Do you have Prince Queso in a can?

Laurie asked for cheese in a can for Christmas. She got cheese in a can.

The cheese in a can is Cougar Gold, made since 1948 at Washington State University in the southeast corner of Washington, an area known as “Idaho.”

I had my doubts about Cougar Gold. Laurie assured me that she had heard it was really good, but I figured (a) the people who said it was good had low enough standards to buy cheese in a can, and (b) it’s made at our alma mater’s rival university. (Laurie and I both went to University of Washington, WSU’s mortal enemy on the pig-iron, or whatever a football field is called.)

Well, mea gulpa, or however you say “I’m a cheese-eating snob” in Latin. As Laurie was opening the can, which is shaped like a huge can of tuna, I realized that there’s no real difference between cheese in a can and cheese in the thick shrinkwrap that Tillamook uses on its two-pound baby loaves, which we buy all the time.

So, of course, Cougar Gold really is good, a very crumbly white cheddar, suitable for your most rustic bread or Prince Charles Biscuits. Janet Fletcher, the San Francisco Chronicle’s cheese whiz, wrote a column about it last year. I was going to say it would be cool if you could put the cheese back in the can and reseal it, which you can’t, but when has two pounds of cheese ever lasted more than a few days around here?

The only remaining funny thing about Cougar Gold is that you have to keep the can refrigerated. Are there any other canned foods that have to be refrigerated?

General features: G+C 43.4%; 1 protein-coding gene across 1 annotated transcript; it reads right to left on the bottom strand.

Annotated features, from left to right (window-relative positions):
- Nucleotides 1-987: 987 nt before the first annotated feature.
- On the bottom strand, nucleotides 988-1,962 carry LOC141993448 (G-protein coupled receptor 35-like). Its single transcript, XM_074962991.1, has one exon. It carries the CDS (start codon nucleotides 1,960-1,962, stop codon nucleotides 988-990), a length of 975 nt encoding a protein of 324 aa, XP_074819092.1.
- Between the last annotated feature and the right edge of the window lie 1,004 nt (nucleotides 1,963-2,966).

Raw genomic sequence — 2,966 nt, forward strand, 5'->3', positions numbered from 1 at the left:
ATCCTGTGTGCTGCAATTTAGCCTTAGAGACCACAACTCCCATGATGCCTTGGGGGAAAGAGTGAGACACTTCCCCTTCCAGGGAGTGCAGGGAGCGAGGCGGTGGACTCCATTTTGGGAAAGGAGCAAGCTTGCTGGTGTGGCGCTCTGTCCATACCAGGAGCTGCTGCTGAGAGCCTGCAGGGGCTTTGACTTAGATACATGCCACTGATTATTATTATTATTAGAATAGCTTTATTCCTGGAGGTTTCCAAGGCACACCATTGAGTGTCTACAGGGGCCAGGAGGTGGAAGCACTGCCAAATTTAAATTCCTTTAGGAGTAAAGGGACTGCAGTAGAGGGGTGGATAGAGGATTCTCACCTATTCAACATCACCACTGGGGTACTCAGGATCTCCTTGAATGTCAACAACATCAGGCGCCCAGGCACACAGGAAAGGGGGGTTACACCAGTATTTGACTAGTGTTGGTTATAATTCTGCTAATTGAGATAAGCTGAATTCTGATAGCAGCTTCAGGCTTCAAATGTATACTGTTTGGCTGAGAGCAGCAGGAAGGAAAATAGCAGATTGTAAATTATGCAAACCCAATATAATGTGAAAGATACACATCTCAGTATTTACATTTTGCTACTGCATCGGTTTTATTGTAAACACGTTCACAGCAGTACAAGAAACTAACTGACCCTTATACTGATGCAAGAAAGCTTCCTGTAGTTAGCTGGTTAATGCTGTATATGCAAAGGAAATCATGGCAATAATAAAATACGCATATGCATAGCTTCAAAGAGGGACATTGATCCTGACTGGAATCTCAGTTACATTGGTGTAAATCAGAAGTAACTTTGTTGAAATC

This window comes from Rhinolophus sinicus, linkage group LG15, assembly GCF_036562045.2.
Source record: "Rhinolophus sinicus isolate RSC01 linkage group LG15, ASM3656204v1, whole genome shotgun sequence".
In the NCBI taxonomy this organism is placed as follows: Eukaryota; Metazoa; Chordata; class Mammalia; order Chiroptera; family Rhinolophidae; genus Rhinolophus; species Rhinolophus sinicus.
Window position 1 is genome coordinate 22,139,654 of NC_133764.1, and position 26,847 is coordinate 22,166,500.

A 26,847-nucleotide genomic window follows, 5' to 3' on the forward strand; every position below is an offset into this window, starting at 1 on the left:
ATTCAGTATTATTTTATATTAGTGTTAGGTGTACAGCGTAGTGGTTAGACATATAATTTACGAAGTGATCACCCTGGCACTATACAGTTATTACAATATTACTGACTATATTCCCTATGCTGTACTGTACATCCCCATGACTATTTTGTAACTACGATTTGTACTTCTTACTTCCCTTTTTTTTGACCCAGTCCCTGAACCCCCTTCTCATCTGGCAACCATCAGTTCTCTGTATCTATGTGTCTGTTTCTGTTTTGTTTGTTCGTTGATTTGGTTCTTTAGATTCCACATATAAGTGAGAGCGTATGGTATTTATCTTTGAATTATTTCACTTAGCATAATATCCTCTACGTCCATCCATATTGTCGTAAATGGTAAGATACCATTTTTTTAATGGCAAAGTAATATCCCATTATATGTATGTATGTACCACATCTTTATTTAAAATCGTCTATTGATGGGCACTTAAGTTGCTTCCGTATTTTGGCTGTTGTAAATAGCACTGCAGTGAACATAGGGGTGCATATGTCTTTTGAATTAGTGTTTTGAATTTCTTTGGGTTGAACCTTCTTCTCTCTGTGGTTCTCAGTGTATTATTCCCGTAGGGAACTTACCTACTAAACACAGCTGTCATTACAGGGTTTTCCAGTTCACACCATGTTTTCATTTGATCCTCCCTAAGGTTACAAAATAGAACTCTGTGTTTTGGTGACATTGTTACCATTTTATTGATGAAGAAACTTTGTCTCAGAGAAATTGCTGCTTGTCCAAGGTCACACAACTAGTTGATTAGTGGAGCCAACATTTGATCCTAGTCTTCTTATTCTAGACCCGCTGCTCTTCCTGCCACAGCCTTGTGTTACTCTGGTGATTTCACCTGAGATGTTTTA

3 thoughts on “Do you have Prince Queso in a can?

  1. Andrew Feldstein

    Aha! For that matter, I’ve never bought canned cheese, but after your post I’m considering it.

    Maybe you don’t need to get your crab canned since you’re near the coast, but I do since I’m in the great Midwest.

    Canned pasteurized crab is pretty good stuff, but not as good the fresh picked stuff (even from frozen crabs), and not usually as good as the fresh picked stuff I can sometimes get at the supermarket seafood counter in plastic tubs (especially around Christmastime), but it’s definitely way better than that super-salty-but-otherwise-unflavored stuff in the cans on the supermarket shelf. And while fresh picked tubbed crab, when I can get it out here in exurbia, has a shelf life of something like a week or so, the canned, refrigerated stuff has a shelf life of a year or more–so that’s the stuff I keep around.

    Costco carries this stuff. In fact, I did a gumbo on Sunday with the first can I got from there. I’d never tried their brand, Blue Star, but it was perfectly serviceable stuff, which makes me glad because it’s a lot cheaper than the black can Phillips’ brand that the gourmet stores carry.


    I might have added to my original comment that my mother’s canned (i.e., “put up” in canning jars) gefilte fish must also be kept refrigerated. Since homemade gefilte fish lasts only a few days to a week in the fridge, and since freezing, while possible, dramatically changes the texture, my mother sometimes cans some of her fish–she only makes it for the Jewish holidays. The canned fish must still be refrigerated, but it lasts several months. It’s never really lasted long enough to tell just how long.

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